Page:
Color Theory 101 for the Beginning Acrylic Painter | Paint Along With Skye | Skillshare

Color Theory 101 for the Beginning Acrylic Painter

Paint Along With Skye

Color Theory 101 for the Beginning Acrylic Painter

Paint Along With Skye

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22 Lessons (1h 3m)
    • 1. Promo - Color Theory 101 for the Beginning Acrylic Artist

    • 2. Intro:materials

    • 3. Color theory - lecture part 1

    • 4. Color theory - lecture part 2

    • 5. Color wheel project - primary colors

    • 6. Color wheel project - secondary colors

    • 7. Color wheel project - tertiary colors

    • 8. Color wheel project - finished product

    • 9. Color chart project - setting up the chart

    • 10. Color chart project - main hues

    • 11. Color chart project - tints tones and shades - warm colors

    • 12. Color chart project - tints tones and shades - cool colors

    • 13. Color chart project - finished product

    • 14. Tree of Many Colors - setting up

    • 15. Tree of Many Colors - background part 1

    • 16. Tree of Many Colors - background part 2

    • 17. Tree of Many Colors - creating the tree

    • 18. Tree of Many Colors - adding tints and tones to the tree

    • 19. Tree of Many Colors - adding shades to the tree

    • 20. Tree of Many Colors - adding colors to the tree part 1

    • 21. Tree of Many Colors - adding colors to the tree part 2

    • 22. Recap/outtro

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About This Class

Are you a complete beginner to acrylic painting but have always wanted to give it a try? Well then start here! Color theory is one of the most fundamental skills that a painter can have in their artistic arsenal. I designed this course for my beginning-level acrylic students who want to learn how to create paintings on their own, but don't yet know how to mix the correct shades, tints, tones, and shades. This course is great practice and great fundamentals for beginning artists of any age wanting to get their feet wet in the painting world.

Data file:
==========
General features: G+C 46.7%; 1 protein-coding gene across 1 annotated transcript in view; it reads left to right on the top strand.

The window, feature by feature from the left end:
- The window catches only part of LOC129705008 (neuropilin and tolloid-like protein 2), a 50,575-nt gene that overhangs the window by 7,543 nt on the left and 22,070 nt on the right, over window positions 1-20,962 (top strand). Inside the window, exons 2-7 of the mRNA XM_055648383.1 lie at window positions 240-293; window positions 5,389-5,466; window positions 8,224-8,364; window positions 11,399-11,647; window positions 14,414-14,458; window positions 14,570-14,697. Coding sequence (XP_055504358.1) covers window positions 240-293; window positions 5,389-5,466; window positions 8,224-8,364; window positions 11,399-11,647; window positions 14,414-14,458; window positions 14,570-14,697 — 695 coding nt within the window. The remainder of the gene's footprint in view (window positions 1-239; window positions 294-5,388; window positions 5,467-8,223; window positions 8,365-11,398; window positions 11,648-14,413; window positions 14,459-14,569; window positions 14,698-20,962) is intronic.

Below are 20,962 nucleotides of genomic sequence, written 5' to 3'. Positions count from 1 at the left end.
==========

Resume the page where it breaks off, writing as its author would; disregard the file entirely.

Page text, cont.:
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1. Promo - Color Theory 101 for the Beginning Acrylic Artist: Well, hi there, My name is Skye, and I'd like to be your new favorite art teacher. I've taught beginning level painting classes to thousands of students, both in-person and virtually over the past decade. I've been painting for even longer. I specialize in the complete beginner, and in this course I will be breaking down color theorem in my signature clear com, step-by-step style. In this course, you will mix dozens of different colors, all starting with just your primaries and black and white. You'll learn how to use the color wheel and create one of your own, create a chart with tense tones and shades. And you'll also complete a full painting tutorial, step-by-step. This course is perfect from the beginning painter of any age and a great way to spend a creative weekend. So what are you waiting for? Let's get creative. 2. Intro:materials: Greetings beautiful artists and thank you very much for joining me for this course. My name is sky, and I've been teaching acrylic painting to beginners for nearly a decade. I started in my early twenties teaching at a variety of different art studios. And then ran my own pop-up art party concept for about five years. In 2019, I launched my youtube channel paint along with Sky, where I post real-time acrylic painting tutorials for beginners every Saturday. I designed this course to take beginning painting students from nervous newbies, too confident and ready to get creative. Now, let's take a look at the materials that we will need for this course. Okay, let's go ahead and start as if we were setting up to paint. So you'll want to start by covering your table with something that is protective. I have here just a brown butcher paper. You will also want to protect your clothing. So an apron is your friend there. And then you're going to choose what you would like to paint your masterpiece painting on when we do get to the project later. So I will be using a boxed canvas, canvas board like this works equally well. And then for some of our practice projects, we're going to be using a multimedia or watercolor type paper or sketchbooks. So desorb, real heavy body, nice white clean paper that can hold some Pete. So you'll also need some pallet paper is what I like to use, or you can use a plastic palette and wash it off as well. I like to use this brand of pallet paper and I usually cut it into quarters or even smaller depending on the colors that I am using. And then we're going to introduce our paint. So I have here white and black and then the primary colors, so blue, red, and yellow, the brushes that I will be using for this course are a one inch wash brush, a small to medium size around pointed fresh. I have here a size six. And then also a very small detail brush. This is actually a watercolor brush that I am using here, but a slightly larger, small brush works as well. We also have a pencil ruler and a pair of scissors, also a paint, water cup, and some paper towels. For a complete list of materials including specific types of paints and brushes that I use and recommend. Go to my website, sky slash Materials. Okay, let's get creative. 3. Color theory - lecture part 1: In this module, we will begin exploring the world of color. We will learn about the color wheel and the relationships between colors. Learn how to choose pleasing color schemes. Learn about tints, tones, and shapes. And then we will be ready to paint our own colour wheels. So what is the color wheel? The color wheel is a handy tool for understanding the relationship between different colors. It is a visual tool that artists and designers often use to help them mix the right hues of colors and also to find pleasing color schemes. It's made up of primary, secondary, and tertiary colors. The primary colors are red, yellow, and blue. You can mix a full spectrum of colors with just these three. The secondary colors are orange, green, and violet. The tertiary colors are red, orange, yellow, orange, yellow green, blue green, blue violet, and red violet. When artists referred to a color hue, they are referring to the pure spectrum color. These are commonly referred to by the rainbow color names. Red, orange, yellow, green, blue, and violet. When artists referred to colors as complimentary, they are referring to colors that are opposite each other on the color wheel, such as yellow and purple, red and green, or orange and blue. Complimentary colors are believed to be especially pleasing to the eye. Analogous color schemes referred to colors that are next to each other on the color wheel. You will often find these color combinations in nature, such as a forest with shades of green, or a sunset with warm tones. A split complementary color scheme is similar to a complimentary color scheme, but usually less bold. It is a more understated way to use complimentary colors. A triad color scheme refers to three colors evenly spaced along the color wheel. These are typically very vibrant color combinations. A square color scheme refers to four colors that are evenly spaced along the color wheel. These often work best if one color is dominant and the other colors are used as accent colors. A rectangular color scheme is made up of two pairs of complementary colors. This color scheme is a great way to balance warm and cool colors. Now, while many artists find value in using the color wheel to select color schemes, I want to encourage you to also just paint what you see or even what you imagine, and not be afraid to break the rules even as a beginning artist, life is about learning and some rules are made to be broken. 4. Color theory - lecture part 2 : A tint refers to a color that has added white. We refer to these colors oftentimes as pastels. So for instance, pink would be a tint of the main hue, red. A tone refers to a color that has been toned down by adding gray. And a shade refers to a color with added lack. A good way to remember Shane's is to think of wearing a pair of sunglasses or shades. Okay, let's go ahead and jump into our first project. We are going to learn how to mix colors by creating our own color wheel. The wheel will also be a handy tool for you to use in your future compositions. 5. Color wheel project - primary colors: How low their artists, okay, let's create our very own custom DIY color wheels. I have here a piece of my card, stock multimedia or watercolor type paper, upon which I have drawn a circle. Now I use just a serial type of bowl to draw a circle onto my piece of paper that you can use anything circular in your house, the lid of a pot or a bowl works well. And then my square one-inch wash brush, that's the only branch that I'm going to need for this tutorial. And then my three primary colors are red, yellow, and blue are the colors that we're gonna be using. I have my water cup and paper towels off the side of the screen here. Let's go ahead and start with yellow. So we're just gonna take a damp and little bit of water always goes with the acrylic paint and get it nice and loaded up into the brush. And then you are just going to apply one that brush stroke at what's going to be about a third here of art circle. So kind of imagine maybe like a peace sign, some kind of eyeballing where it would come down here. And it's not an exact science and don't worry, no worrying or stressing out aloud. Just a nice bright yellow brush stroke. Okay, and now let's go ahead and apply our red. I'm rinsing my brush in-between each color. That's very important. And that I'm drying it off slightly on my paper towels. Okay, so this one's gonna go right from the top. Like so, good dexterity practice. It might take a couple to get a nice, solid color sample. That's really all we're doing today, is creating color samples for ourself. Okay, that looks good. Now renting my brush again, I started it on purpose with the lighter colors because you are, water is going to get pretty murky in this project. So feel free to change your water at any point that you might need as well. We are beginners here, and it might take a little bit of practice to blend the right color once we get into that. So let's go ahead and now add our blue and we're just going to again do what is trying to be a third here of our circle. And again, might need to go over it a few times. Just because I'm a perfectionist a little bit and try to get a nice solid blue. 39. Ok, now we're going to create our secondary colors. So we have our three primary colors. 6. Color wheel project - secondary colors: Now we're going to create R3 secondary colors, which if you remember from the lecture, are orange, purple, and green. So let's go ahead and start with orange. That's going to be yellow with a little bit of red mixed in. In orange. We want to try to get like a true orange color sample here. It's going to be a little bit more on the red side or on little bit more on the yellow side rather. So just a little bit of red in there. Not quite equal parts of yellow and red. Okay, so we have a nice True Orange there. And then we're just gonna go right in between, are yellow and are red and create you brushstroke of that beautiful orange. Guide is coming together nicely. Let's do the same thing now in this bottom third area. And this is going to go right from the bottom here and it's going to be green. So yellow with a little bit blue also more on the yellow side, a little bit of that darker pigment goes further than are lighter pigment. That's what we're learning here today. It's all the sort of intricacies of blending these colors. Okay. All right, in between, yellow and blue, Look at how pretty that green. Very pretty color, okay, and now purple or violet? Red and blue together. And again, very strong pigment here in this darker blue. So I have a little bit more on the red side with this look at how pretty that purple is getting some nice Hughes beautiful. 7. Color wheel project - tertiary colors: So we're just going to be mixing each to these colors together and then creating that tertiary color here in this little triangle space below. So you can really start wherever you like. But I think I'm gonna start again with my lighter colors. So I'm going to do a yellow orange. This is going to be an orange that is more along the side of yellow. Okay, yellow, orange, very pretty sunny color, really just a pinch of red and they're nice. Sunny Orange. Like so. Very pretty colored. And you are going to be just filling in your gorgeous rainbow here. So I want to go ahead and do a yellow green. So our guides are right in front of us. So make sure. And just sort of be your own guide as we create all these different hues as well. That was a little bit too much on the yellow side. Just a little bit more green. Perfect. There we go. Really trying to get those true color samples. Perfect. And now let's go ahead and do a red, orange, very beautiful color as well. This is going to be more along the side of red. Ok, red, orange. Very pretty color. Very fiery. And now a red, violet. Purple with a little bit of extra read. This has gotta be one of my favorite colors. How pretty and vibrant, That is very nice. And now blue violet. Almost done. So simple, blue violet, so a purple violet color, a little bit more on the blue side. So just a little bit of red here. Having fun, getting creative and messy, learning about color mixing today. Okay, it looks good. And then just filling in in, in that little triangle area, now might be a little bit to purpley. So perhaps a little bit more on the blue side. There we go. And one final color here is going to be a blue-green or a teal color, which is going to be my other favorite color. So blue mixed with yellow. Ok, you just a little, little yellow. We're gonna get a beautiful ocean, ne, blue, green. And that is going to be our final color here on our colour wheel project looking at how pretty that is. Ok, now I'm just going to let this dry and cut it out and we'll see our beautiful guide when it's a finished product. 8. Color wheel project - finished product: And here we have our finished product here, our own little DIY color wheel, which is hopefully going to be a handy guide to help you both mixed colors and choose color combinations. I hope you learned a lot and got to your creative juices flowing in this first project that let's go ahead and jump into the next segment. 9. Color chart project - setting up the chart: Welcome back artists. So we've created a color wheel. Now, we're going to create a color chart. This is going to be a sort of a rectangular shape here. And we're going to be diving into the world of tents, tones, and shades. So I have a smaller brush than my last project here. So I have the medium-size pointed brush that I'm going to use. I also have my pencil and a ruler. I have a clear rule, or you don't need to use a clear ruler. That just happens to be the kind that I have. And then the colors I have on my palette. Again, I have just the primary colors are red, yellow, and blue. And then I also have my black and white. So all the colors that we're going to use it today. So let's go ahead and keep the brush on the side for now and we're going to trace out our chart. So the first thing that I'm going to do is create a narrow row for the colored labels. So this is a need to be too thick and being just the one end of the ruler itself. And that's easy to do. We're just going to create a straight line going up and down here lightly with our pencil. And then here at the top, same idea, we're just doing a labeling strip. I think I might make this one a little bit thicker though. And again, just to using this ruler to create some straight lines for ourself. And then I'm going to do some labeling and then I'll be able to just fill in my graph from there. So along the side here in this little narrow area that we've created for ourselves. I'm going to do in the first letter of all the colors that are going to be my main fuse. So these are, those are rainbow colors that you might remember in school as Roy G. So it's red, orange, yellow, green, blue, violet. So we're going to start with red. So I'm going to just write the letter R and then orange, make sure and give yourself some space. Yellow, green, blue, and violet. And then along the top, I'm going to write the words Hugh. Tint, tone and shade. And I want to somewhat evenly space those as well. Hugh. Tint, tone and shade. Now that we have our chart laid out, we can go ahead and fill it in with our colors. 10. Color chart project - main hues: So now we'll need our brush a little bit of water. And let's go ahead and start with our main cues. So read, just read as it is. And we have our red here label to our left in this little Hugh area. Like so. We're just going to pay a little rectangle. Easy-peasy. And then we're just gonna move on down the line here. So creating orange next. All of our main Hugh's here. Very nice. Fresh in between each color. Yellow. I'm going to try to keep my boxes are rectangles here somewhat in line two, so it looks nice and pretty when it's finished. Make it ourselves a little rainbow here, Mary, pretty. Just finding out for ourselves. Learning by doing here. Am practicing our color mixing. Okay, and just the blue rectangular boxes, super simple. Just color samples. And purple or violet, excuse me. Blue and red together. Now we have all of our main Hughes. 11. Color chart project - tints tones and shades - warm colors : Just take on a little bit of red. And so our first tent there is going to be a light pink, very pretty. And then we're gonna do a tone. So a tone is going to be adding grey. So just a tiny little pinch of black into that light pink and we're going to get the tone of read. They're a little bit different there you see. Toning it down, that's what that's called. And then I'm a little bit of a shade as well. So a little bit of black in there into the red. And you'll get a beautiful dark red. Pink. Very pretty. Okay. My brush and moving on to the orange row. So first we'll start with a light orange. So a tint of orange with white added into that orange, beautiful Schubert color. Perfect. Orange, sharper, delicious, little tiny bit of black into that orange. We're going to create a tone. We're going to start getting some kind of weird neutral colors here. So don't worry again, this is all an experiment. And just good practice about color mixing, okay, looking a little bit of black into that orange and we're going to get essentially a brown, go almost a little bit greenish. Starting to get into those and neutral towns. Earthy tones. Beautiful moving onto our yellow row and now just a little bit of yellow and white. Like so. Which is a subtle difference and they're all tiny bit of black in there to get a toned down yellow. Sort of similar to our tone down orange. Seeing how those pigments react to each other. Okay, and now a shade of yellow. And this is actually always surprising to me, creates more of a green like an army green. I actually think it's very pretty and I use some times like so. 12. Color chart project - tints tones and shades - cool colors: Okay, moving on to the green row. Just make them a little bit more from myself. And then we're going to add some weight or a tint of green and beautiful light green. So nice. Very pretty passed a little tiny bit of black. Now, we're going to see what kind of color that creates area. Pretty kind of sage greening, but prettier in my opinion. And the sort of yellowish, neutral towns, although sometimes those come in handy as well. Looks good. And then a dark green. So I wanna make sure I'm starting with my true green there and then adding just a little bit of black. There gonna be losing space on your palate and you want to be doing lots of color mixing. Looks good. Like so. Okay. Just two more rounds. So I'm on my blue row and now a little bit of Queen while trying to find where. And then we're gonna take that beautiful sky blue here, which is that ten to glue, come out pretty pastel rove colors, I love that. Okay, and then adding a little bit of black, we're gonna get a really pretty grayish blue. So our tone of blue here, like so little bit of wonky anus and my rows, and that's okay. It's a handmade thing today. And then a beautiful shade of blue. So just a dark navy blue is where it's taken blue and adding a little bit of black. Getting that beautiful Navy shade. And our final row will be that violet. So just take a little bit of weight into that beautiful main hue for a pastel purple, violet. So pretty legs. So let me do a little bit lighter. And then a little bit of black. Make some more purple for myself. And then just adding a little bit of black and white, foreign tone down peripheral effects. And finally, a shade of purple. It's just a beautiful night sky color with just blue, red, and black together. Pretty dark color, they're gorgeous. So pretty. So now we've created all of the different tins, tones, and chains for our main rainbow hues. Keep in mind there's also tertiary hues that you could also bring through the same process and do tens, tens and shades. But just for the sake of time and a little bit of simplicity and for no overwhelmed, I decided to just do the main Hughes. Today's, I hope you learned a lot in this tutorial. Let's see what this chart looks like. All dry and finished and cut out. 13. Color chart project - finished product : Okay, so here we have our beautiful finish chart, all trimmed out and dry so we can see all of the different hues, tends, towns and shades of our main rainbow colors. So I hope you learned a lot in this tutorial. I think we are ready to get real creative and create our very first painting. So I'll meet you over in the next tutorial. 14. Tree of Many Colors - setting up : Greetings artists. Now the fun part where we are going to create our first full length painting for many of you, this may be the first painting now you have ever done, or the first painting that you've done in a long time. But don't worry, I'm gonna take you every single step of the way through it. And we are going to apply all of the color knowledge that we have gained in the past few segments. So I have my little color wheel here for myself as a reference. I'm going to be creating some brown neutral tones with this tutorial as well, which is also going to be good to know for your little knowledge or CINAHL. I have my same primary colors on my palette paper again. So red, blue, yellow, black, and white. We're ready to go. I am going to be using three brushes for this painting. So I have my large square wash brush. I have a pointed medium-sized brush and a pointed small detail brush. I have my water cup and paper towels off the screen and we are ready to rock and roll. 15. Tree of Many Colors - background part 1: So in this upper left-hand corner, Let's go ahead and start with a beautiful light. Yellow are going to be mixing so many different colors in this tutorial. So prepare to get messy. Okay, just layering this brushstroke technique here, kind of tiling it by going all different ways with my airbrush. So kinda laying of the different brush strokes down all different ways. And we're going to get some nice variation. If we add a little bit of white into that light yellow. Yellow and white here is what I'm working with in this upper corner. And I want a little bit of variation. And now I'm going to start blending in my way here over into this upper right-hand corner. And I'm going to create now a little bit of orange. We're technically using a tint of orange right now. Let's get in that beautiful Schubert color. I'm going to lay in this color now right next door, and I'm going to blend them together at now. I know that blending is a whole nother animal. I'm going to make a little bit more of a vibrant orange, mixing my yellow with my red here. And I have this beautiful, vibrant orange there is probably still a little bit of white in that. I'm going to take that orange into this upper corner just a little bit and start pulling that into my other lighter kind of shirt, Bert, orange. So very pretty. I think that's enough of those light colors. I'm going to rinse my brush. And now I'm going to create one of my favorite colors, which is going to be a beautiful teal greenish balloon. And I take some yellow and some blue. I'm going to mix it together until it's a nice green. I'm going to add another pinch of blue until I get a nice kinda in-between bluish, green color. Very awkward. So what we're going for here. And then once you get the right balance there, you're going to grab a little bit of white and just add that in there and there we get that beautiful sea green, blue, green teal color, okay? And we still have our big brush here. And when it's going to now take this color where I read about dead center. Maybe that's not quite enough. Blue for my taste. So I'm going to take a little bit more blue in there and a little bit more white. And you can actually even blend right on the Canvas, give it a try. And I'll always need to blend on the side and then apply the color you can actually blend as you go kinda. So again, they got a little bit of white in there as well. I don't want too dark of a shame there. That's about the color that I'm going for, maybe even another pinch of blue. You can have fun with it. There we go. And then I'm going to rinse my brush. I'm going to blend those two colors together. And this might be a little bit intimidating, but again, don't worry, we're going to be going back into this area later as well. So we're gonna get this really pretty kind of burnt orange and brown tone by bringing that same kind of brush stroke technique and brushstroke texture, but with a clean brush over into that section. So now we're really starting to get some nice blending. Going to rinse my brush again. 16. Tree of Many Colors - background part 2: And now I'm going to go into this bottom corner K and we're going to leave this area alone, pronounce. And then this bottom corner, I'm going to add a light blue. Now, I just want to point out to you, I'm just doing a whole bunch of really pretty rainbow colors here, but you could totally mix it up. You don't need to do these colors in this order. But same brushstroke technique, some going down here in this left corner. And with my light blue, just keep in that brush moving. And now I'm going to grab just a little bit of yellow and a little bit of green on my brush. We're going to kind of work our way up to that yellow. So yellow, meeting blue, we're getting green, k, We're getting all remembering that knowledge from our color wheel and we're going to bring them green up to this. It's gonna be kinda the area where our tree is. So it's okay, we have a lot of green going on. That's kinda what we want. I'm going to rinse my brush and I'm going to add my favorite color of the painting. Well, I guess my second favorite color to let the team as well. But I'm going to add some beautiful purple now, and it's going to be purple, those kind of more on the bread sides. So I have my red here. I'm gonna make some blue into that. And then I'm going to add a little bit of white. And again, I want this to be kind of more on the red side of purple. There we go, just about right, I think another little pinch of white in there. Who want to get just the right tone before you apply. Ok, that looks good to me. I'm going to add that beautiful purple tone now in there as well. And I don't wanna get too dark with my compensation mix. And I'm going to rinse my brush. I'm going to blend those two colors together, but I'm going to use mostly just white. So I have a clean brush and just going to grab some white. I'm going to use that white to go in between these two gorgeous colors and to have a really nice soft transition lookup pretty in that is just bringing that same color all the way around my purple to get it nice and blended. Okay, and look at how beautiful that looks, kinda looks great to me. So I'm gonna go ahead and now let this layer dry and we're going to come back and add our tree and even one more layer for a three layer acrylic composition that today. So let's go ahead and let this tries to step away and I'll see everyone in a few minutes. 17. Tree of Many Colors - creating the tree: Okay. So we're back with a dry a background. I still have all my same colors on my palette because I'm going to use them all again, you can certainly replenish your colors if you need fresh colors or even have multiple pieces of pallet paper going on. Because we're going to have a lot of colors with this painting. I also caught myself a little bit more clean white and I rinsed my brushes. I've got some clean water at break as well. Now we're going to do the tree and then the brown is going to be the one color that we have not really learned how to blend yet. So let's go ahead and dive into that. I'm going to use my medium size brush here. So there's two main ways that I'm going to show you how to create brown. And one is going to be what I would consider a warm brown, and the other would be a bit more of a cool brown. So let's go ahead and make our warm brown first. That's going to be the base color of our tree. And the way that I'm gonna do that is start with orange. So I'm gonna make a little batch them orange over here, over here by my red. And then I'm going to add a little bit of blue. So what I'm doing here is actually going across the color wheel. So I have blue here, so I have orange over here. So I'm going directly across the color wheel to neutralize both of those hues and create an in-between color of Brown's a little bit of blue. And that was maybe a tiny touch too much because now we're getting it to be green. So here's where you really get to get creative and have fun. So you'll add a little bit. I had to add a little bit more red there to neutralize the green. Same idea here. So you see red and green are across from, across from each other on the color wheel. So now all I have pretty much the tone that I was going for. I'm going to add a little bit of white just to make the base color for my tree, combat is going to be what I would consider a warm brown. That's going to be our main color. I'm going to lay on my tree now onto this background. And I'm going to start right here in my nice and bright purple. And I'm going to do few like main branches. Three to be precise. One, I'm going to have kinda current way down, like so. And then what I'm going to have kind of a curve. It's way off. This way. A little bit of water helps my pain go nice and smooth, going to come back now and kind of fattening those branches as I get towards the maze to the point of where these branches meet. Okay, that's what we want here. You could do lots of different shapes of branches really, you know, it's, we're doing just kind of a standard, slightly whimsical tree. But of you have all sorts of different kinds of types of trees that you could create here. From swirly branches to street bringing choose. Okay, one last little branch coming out in this direction. These are our main branches. So we're going to have little sub branches that come off of these main guys. That nice big trunk here. They add the beginning, getting more narrow. As we come to the top. There we go. And now I'm going to do some sub-branches as well. Coming off of either side here of my tree. You can build your tree however you like. Looks like I need a little bit more brown. Always good practice. A little bit too dark, mirror me a bit more yellow. Okay. You don't even need to have the exact same tone of brown either. Because if you get a little bit of color variation, see Andrew see something that looks nice as well. We're going to add a few more colors on there actually. So I'm gonna do one branch. We have one coming in right of that direction. Down here, maybe one more as well. You get to build whatever kind of tree that you would like to build. Okay, and that's looking pretty good to me. Think anyone more. They're all filled in with that main base color. Good dexterity practice with these along graceful brush strokes. 18. Tree of Many Colors - adding tints and tones to the tree: Now what I'm going to bring my tiny brush into the picture and I'm going to add a few different things to my tree to make it look a little bit more interesting and exciting and a realistic. And the first thing I'm going to do is make a cool brown as promised. And the way that I'm going to do that, it's just adding a little bit more blue and also a bit more gray. So black and white together. Like so. And then we're going to get this beautiful cool brown, just going to be a very different tone. So if we add this grayish brown all throughout, we're going to get some nice color variation. And what we're doing here is actually called wet on wet blending. So you're going to notice that the colors blend together because you're putting the new brush stroke color right on top of that wet base color. So that's what we call wet on wet blending. Now when you're layering, like how we did our background layer first, you're not getting that wet on wet blending. So there's two different ways to sort of build up and play with color with acrylics is doing layers. And we'll also just blending directly into the wet paint. Like so as you see, that's pretty subtle. So we want this really pretty subtle color difference starting to build up our tree there. And now you can take either brown. I think I'll probably just use this cool brown my add a little bit more yellow, like so. And I'm going to create a few different now tense tones with some white, so I'm gonna make a beige. Okay, so kind of just making a little bit more of that color and then adding some white to it so that I get a significantly lighter version of that breath. Okay, and then with that significantly lighter region of brown, we're going to do the same kind of things. We're still working with that wet on wet blending and our kind of filling in some areas that we didn't address with our cool brown. But we don't want to completely cover our main base color either. So this is again, sort of a play and that's kinda the practice of painting. Here we go, just getting some nice texture in there, breaking it up. You never wanna do just one solid color because it will end up looking sort of amateur, I suppose we could say. So always adding a little bit of interest. Whether it just be the background, mountains of a landscape or whatever it is that you're working with. You want to always have a little bit more than just one main color going on. Okay, that looks pretty good to me. And now let's do the same kind of thing with a darker version. And can kinda want to go more in the red brown direction here. So I'm going to bring a little bit more red in there. And then a little bit of black fur, sort of a dark reddish brown. I want it to be significantly darker. That looks about right to me. And also adding in a little bit now of shadow, little bit of highlight, a little bit of shadow. Like so we're actually also going to add just a pinch of black and white later. So we're playing with all different tones of brown. So look at all the different tones of brown that we also just learned. Playing around and learning and creating some art as we go through every little section, you want to take that same uniform, cool brown and really like and how my trees look in. Now. Take your time though. Rush yourself. Perfect. Okay, that looks great. 19. Tree of Many Colors - adding shades to the tree: Let's go ahead and go all the way to black and take a little bit of black here. Just kinda go along one side of each of these branches, creating a beautiful shadow. Dark and light and base colors as what we're newline in that brush stroke all the way down. And I'm going to sort of outline the base of my tree. But we're still working with wet on wet blending. So you may still get a little bit more blend then an outline would be. So it's kinda more of a shadow. I'm actually going to bring the shadow on either side on this branch as well. You're going to assess each branch as you see fit. Beautiful gradient all the way down and kind of always trying to stay in the direction. Here we go. The tree itself. Okay, so again, kinda outline kind of a blend. Okay, now gone here from the top part. And then brush strokes down into the tree. Very pretty little bit of shadow on both sides really makes it pop against those colors in the background. Pretty, and I don't think this one needs a full shadow. I'm just going to bring it all the way at the top. Then off my little composition there. Lambda Min of a disjointed kinda shadow outline there. So kind of disappears up into the top. Kind of an outline, kind of a shadow. Such good dexterity practice. Very light pressure on my brush, bringing it down, all the way down. And you got to be careful up in this part too, because we want to make sure we have a beautiful light yellow stone and we don't cover it too much with our branches. We can see the sunlight. I'm going to have a certain disjointed shadow there too. Doesn't need to be a perfect outline. Job. Shadowing the sides. There we go. That's looking pretty if you ask me. It's always good to be supportive of your own art. And then all the way down and off the canvas, that looks very nice to me. And bring this a little bit more shadow right there. It very pretty now we're actually let this layer dry as well. I'll probably get a fresh piece of pallet paper at break and I will again wash my brushes and get some freshwater so I'll see everyone in view. 20. Tree of Many Colors - adding colors to the tree part 1: Okay, welcome back to the final step. I have fresh colors on my palette. I didn't need a black, but I once again have my primary colors of blue, red, and a yellow. And I also have a little bit of white. I am now going to take my square, a large brush which is clean, clean my brushes and got freshwater again, add break too. Don't forget that. And then I'm going to be laying a few different colors now as my gorgeous fully edge on my tree, here on our tree of many colors. So let's go ahead and start with a darker color. And we're going to build our way up to a lighter colors. So let's go ahead and start with purple. Is going to be using a blue and red again to create that beautiful purple tone. And I'm going to use a little bit of white in there too, just because it's such a dark color. When you mix that true purple with just the two primary. So I like to add a little bit of white just so that my purple can be seen better. Just a pinch avoid. But still on the darker side that looks at just about right to me loading up of that brush with that color, then I'm going to just lay little brush strokes. You see how I have a little bit of blue in that purple too. And that's going to be so pretty kind of not over blending my colors and I'm just going to be relaying now the sort of tile brush strokes. It's a little bit in each little section of my tree. Like so I'm bringing that all the way up here into my yellow section as well. Just a few because we're going to have a few different colors. And you can even have one coming down if you'd like to. Kinda fun. Perhaps fall. And then I'm going to rinse my brush and I'm going to add now add a lovely blue. But I m going to have a little bit of leeway in this as well. Make kinda like a medium sky blue color. And then I'm again not over mixing my colors that I got a lot of nice, beautiful variation in there a little bit. And it's going to overlap. And it's also going to kind of fill in new space. Okay, I'm one brush stroke here is all you need for each of these little leaves or little areas of foliage. Perfect, right up here as well. Very graceful. Going to rinse my brush. Let's go ahead and add orange now. Insurance, nice and clean. Little bit of the yellow mixed with the red. Create a quick orange for ourselves. That looks just about right. I'm going to add a tiny bit of white into that as well, just again, to make it easy to see, a little bit of orange in that tree is just so pretty as well. And you can't add a few brush strokes again, falling down as if it is fall. So pretty. It's my favorite season even though we are creeping up on spring right now. Consume oxygen anytime of year in our little fantasy land. Okay, and now my two favorite colors, which is going to be a nice pink, purple, and then a little bit of light yellow. I think that those are the best colors in this painting at laces are my favorites. It's a little bit of a pinky purple, so pretty. I'm just here and there as well. And you can even go a little bit of blending going on. And that is okay. Because we have a tree of many colors, like so. And especially there at the top. Go. Gotta be careful to not create too boxy of a shade, even though we are using squares. You want to make sure that you're kind of moving your brush every different direction. And not creating too overt like a pattern. A little bit of white in there. Come on down. 21. Tree of Many Colors - adding colors to the tree part 2: I think I'll do a light down a level might even do a teal as well. Let's see. Yellow, little bit of yellow and white. Trying to save a little bit of clean white for one step that I have at the end of this, look at how pretty environment that looks on top of the other colors, love that. Very pretty different tile effect. Like so over here in the light yellow, it doesn't show up as much, but that's kinda what I like about it, is it's kind of like bringing that light down into our other colors, so it looks pretty good. And I think one last color, which is going to be a teal green. So I'm just rinsing my brush again and I'm going to add just a tiny, tiny little pinch of blue into my light yellow. Like so maybe two pinches of blue. Perfect. There we go. A little bit of a kind of an aqua light green and Symbaloo. And I'm going to, again, not over mix it and adding just some nice greenery so that we do indeed have a tree of many colors here. Pretty is that login. Lots of good colors over here as well. Okay. I'm going to like it and little bit of white in that green looks nice too. There were ever, you feel like you're painting needs computers that. Now one final check with our tiniest little detail brush and grab just a little bit of white. I'm going to have a few ever so dainty little highlights throughout this tree. And that's going to be our little piece de resistance of the painting. Again, you got to be really mindful. I'm going in the direction of your trees. That's our lovely little highlight there. Like so. Highlighting the beautiful curves of the tree. And leave a bit kinda coming up as well. Very light handed here. Very much a whimsical effect with them. Okay, and there we haven't a tree of many colors indeed, I hope you learned a lot from this full painting, tutorial and kind of were able to put together all the knowledge that was in the prior segments in the exercises and the lecture. Thank you so much for painting along. And now for a recap of this course and some final closing notes. 22. Recap/outtro: In this course, we learned about the color wheel and the relationship between colors. Learned how to select pleasing colors schemes and further solidified our color knowledge by mixing dozens of different colors ourselves. We expanded our art vocabulary, learning about Hughes tints, tones and shades, and even learned how to mix neutral tones like Brown and beige. We also created our very own masterpiece, which for many of you may have been the first painting you have done, or the first one you've done in a while. I'm so proud of you and I'm so pleased that you chose to spend this time with me. I hope this crash course has further and your color knowledge and arm do with basic skills so that you can now begin to venture out on your own art journey. I hope to see you in future tutorials and until next time, stay creative.